4. Warrior (9.5/10)

Gavin O’Connor‘s Warrior is this years The Fighter. It tackles the world of mixed martial arts and the world of heavy family drama. He successfully tells two different stories about two different fighters. Tom Hardy plays the troubled war vet with raw physical power and Joel Edgerton plays the school teacher with a history of fighting. Both men come from opposite sides and slowly move closer and closer until the final bell rings. Nick Nolte tops them both as the former alcoholic father. His ability to display such a wide variety of emotions over the span of the film is unreal. He’ll make you burst into tears when it’s all said and done. Warrior is a great family drama with bone crunching action! How did people skip over this when it made its brief appearance in theaters?

3. The Descendants (10/10)

George Clooney gives one of his most personal performances yet in Alexander Payne‘s The Descendants; a real life drama about a dying wife in a coma. Payne’s film is a complex family drama that never substitutes story for laughs. It’s both an incredibly sad movie and a really funny one and Payne’s way of showing that is by letting it all play out without interruption. Clooney’s character is at the heart of the film, but his daughters and the people around him count just as much as he does. Payne evenly distributes the emotions and laughs throughout the entire film, keeping you constantly alert and ready. I was moved by Clooney and I was moved by how much his character was put through in the film. The Descendants is a reflection of life and how we struggle so hard to get over the bad stuff because the rewards are always worth it.

2. 50/50 (10/10)

Jonathan Levine‘s latest film billed as a cancer comedy is much more. It’s another dose of reality. It has no problems being funny thanks to co-star Seth Rogen, but it’s also a serious drama dealing with cancer and appreciating your friends and family and the people that matter in life threatening situations. Joseph Gordon-Levitt breaks out from his indie fame in 50/50 and proves that he has no problems expanding on his emotions. While I give credit to Rogen and Levitt for their great performances I think the real thanks belongs to director Jonathan Levine. He knows how to capture real stories/situations on film without making them feel too Hollywood. By that I mean that the jokes are rude and immature, but exactly something like Seth Rogen would really say in the situation. Levine counters the comedy with more real drama that comes with getting cancer. Levitt’s character goes from being the pushover to being in control of his life. 50/50 will have you in tears guaranteed from either laughing too hard or crying.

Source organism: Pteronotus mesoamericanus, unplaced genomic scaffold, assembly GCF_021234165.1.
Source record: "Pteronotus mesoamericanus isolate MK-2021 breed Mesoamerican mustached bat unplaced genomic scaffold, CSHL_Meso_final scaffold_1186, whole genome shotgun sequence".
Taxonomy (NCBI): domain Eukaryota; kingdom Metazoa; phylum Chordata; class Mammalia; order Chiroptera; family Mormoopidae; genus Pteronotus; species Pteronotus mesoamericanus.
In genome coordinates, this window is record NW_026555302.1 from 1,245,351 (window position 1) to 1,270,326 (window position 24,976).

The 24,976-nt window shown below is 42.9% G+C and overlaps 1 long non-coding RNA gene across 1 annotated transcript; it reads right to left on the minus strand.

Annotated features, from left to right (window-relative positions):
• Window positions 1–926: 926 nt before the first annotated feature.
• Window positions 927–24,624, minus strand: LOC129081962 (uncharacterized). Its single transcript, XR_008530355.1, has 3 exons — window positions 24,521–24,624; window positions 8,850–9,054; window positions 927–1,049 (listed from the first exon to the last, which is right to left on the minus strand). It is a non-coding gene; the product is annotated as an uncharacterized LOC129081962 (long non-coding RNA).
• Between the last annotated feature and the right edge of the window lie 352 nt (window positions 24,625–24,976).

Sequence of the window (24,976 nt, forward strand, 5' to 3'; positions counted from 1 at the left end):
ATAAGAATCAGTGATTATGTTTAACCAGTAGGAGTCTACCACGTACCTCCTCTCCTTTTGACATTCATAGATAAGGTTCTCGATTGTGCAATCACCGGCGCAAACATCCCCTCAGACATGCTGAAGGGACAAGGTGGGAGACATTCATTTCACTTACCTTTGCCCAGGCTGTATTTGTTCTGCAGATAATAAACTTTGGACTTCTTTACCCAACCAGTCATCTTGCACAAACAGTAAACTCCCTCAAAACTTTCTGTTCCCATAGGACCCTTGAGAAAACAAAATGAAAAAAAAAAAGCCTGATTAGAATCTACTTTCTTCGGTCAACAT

1. Drive (10/10)

Drive is the best film of the year. Ryan Gosling gives so much with so little and director Nicolas Winding Refn redefines cool. The film oozes with style and sticks out with pride in a world full of loud generic scores, quick cuts, heavy dialogue and constant action. It sucks you into the world right off the bat with the opening score that’s an instant toe tapper. The characters aren’t given many details because it’s their actions that matter. The phrase actions speak louder than words has never been more relevant before. Drive is a different film than advertised, but that’s why it’s so damn good. The music, lighting, tone and general structure all help factor in. Ryan Gosling and Albert Brooks play polar opposites with a thirst for blood and Bryan Cranston, Carey Mulligan and even Ron Perlman make the best of their small roles. Drive is the slickest film of the year and its brutal violence mashes well with its stylistic visuals. It’s my favorite film of the year and I can’t wait to own it on Blu-ray next month.